QlikView’s Previous() and Peek() are not the same

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Peek() and Previous() read data from different locations creating a pitfall for the developer but also an opportunity. Understanding the difference ensures optimal performance and fewer coding exceptions

To state Previous() and Peek() are different may sound like a fairly obvious statement and I wouldn’t criticise you (much) if your prime reason for coming here was to lament my statement of the obvious in the comments below. However, there is a subtle but key difference between the two functions that recently caught me out so I thought it may be helpful to share. According to Qlik’s documentation:

peek(Sales) returns the value of Sales in the previous record read (equivalent to previous(Sales))

I’ve found this statement to be not quite the case and deeper understanding of the key differences between the 2 functions will help to ensure you use the correct function for the correct use case.

The Key Difference

The key difference between these two functions is where they read records from. Previous() reads directly from the data source while Peek() reads from data that is already in memory. Think that amounts to the same thing? Think again; lets look at some test data:

A table of data showing consecutive dates but missing records.
A table of data showing consecutive dates but missing records.

I recently had a requirement to populate missing records with the previously loaded field value if the current value was not populated. My first thought was to use the Previous() function because according to the documentation it Returns the value of expression using data from the previous input record. The Peek() function felt like it would be overkill given all its different available parameters (more about that later). Here was my code:

Load
 Date,
 if(isNull(Unit),Previous(Unit),Unit) as Unit,
 if(isNull(Rate),Previous(Rate),Rate) as Rate
Resident T1;

And the results:

Populating missing fields using the Previous() function.
Populating missing fields using the PREVIOUS() function.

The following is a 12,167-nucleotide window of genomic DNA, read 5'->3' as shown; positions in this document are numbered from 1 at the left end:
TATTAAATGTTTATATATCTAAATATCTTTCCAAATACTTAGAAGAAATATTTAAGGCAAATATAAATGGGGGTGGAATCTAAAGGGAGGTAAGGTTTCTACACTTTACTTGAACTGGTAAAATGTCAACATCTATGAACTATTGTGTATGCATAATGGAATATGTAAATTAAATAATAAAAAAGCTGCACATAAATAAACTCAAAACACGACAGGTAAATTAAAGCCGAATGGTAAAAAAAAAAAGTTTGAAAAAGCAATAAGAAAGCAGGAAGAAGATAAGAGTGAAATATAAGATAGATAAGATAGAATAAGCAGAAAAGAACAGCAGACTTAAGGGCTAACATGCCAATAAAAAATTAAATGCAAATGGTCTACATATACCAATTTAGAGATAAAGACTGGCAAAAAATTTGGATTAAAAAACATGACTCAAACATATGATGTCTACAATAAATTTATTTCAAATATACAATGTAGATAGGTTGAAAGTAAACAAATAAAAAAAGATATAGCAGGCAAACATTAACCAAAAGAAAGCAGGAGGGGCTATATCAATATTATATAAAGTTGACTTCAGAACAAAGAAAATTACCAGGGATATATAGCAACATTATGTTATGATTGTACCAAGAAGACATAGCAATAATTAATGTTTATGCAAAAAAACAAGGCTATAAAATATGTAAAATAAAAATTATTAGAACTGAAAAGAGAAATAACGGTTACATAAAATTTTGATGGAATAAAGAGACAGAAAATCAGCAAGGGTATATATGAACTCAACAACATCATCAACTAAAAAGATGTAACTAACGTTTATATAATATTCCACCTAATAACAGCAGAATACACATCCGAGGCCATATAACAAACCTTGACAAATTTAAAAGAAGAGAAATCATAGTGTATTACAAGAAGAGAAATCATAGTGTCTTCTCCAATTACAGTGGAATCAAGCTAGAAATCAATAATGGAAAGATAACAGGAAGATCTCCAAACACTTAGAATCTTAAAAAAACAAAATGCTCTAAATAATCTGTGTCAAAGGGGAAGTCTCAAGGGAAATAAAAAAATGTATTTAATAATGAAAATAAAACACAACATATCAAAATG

Comparing this with the original table, you will notice that only 1 field has been populated following a record that contains data. This is because the Previous() function is reading directly from the source (in this case, a resident table, but this could just as well be a database, flat file, Excel document etc). When it finds a record that contains a null value, it reads the value from the immediately previous row in the original dataset. So of course, when it increments on a further record, the previous row in the original dataset now contains a null, and as such, that is what is displayed.

Now lets see what happens now when we use Peek(). First the code:

Load
 Date,
 if(isNull(Unit),Peek(Unit),Unit) as Unit,
 if(isNull(Rate),Peek(Rate),Rate) as Rate
Resident T1;

And the results:

Populating missing fields using the Previous() function.
Populating missing fields using the PEEK() function.

Ta-da! All of the records are now populated. Why is this? Well, the documentation says that Peek(): … returns the contents of the fieldname in the record specified by row in the internal table tablename.. What this means is that Peek() is reading directly from tables already loaded into memory and as such includes any processing that was done on that field/row as that field was written into memory. A subtle, but important difference!

Peek() is way more useful than just this use case though

Peek() is not limited to reading just the previously loaded record from the table you are currently processing. It can read a specific field from any row in any previously loaded table. I don’t know what we’d do without it.

…don’t write off Previous()

In this example, Previous() got a bit of a bad rap however it shouldn’t be considered as Peek()‘s poor cousin. Because of its ability to read directly from the data source, it becomes a useful tool for building things like running totals using data from fields that you haven’t loaded.


5 Replies to “QlikView’s Previous() and Peek() are not the same”

  1. Yopu have the same subtitle for the graphics twice. Below the 2nd graphic, it should read: “Populating missing fields using the PEEK() function.”

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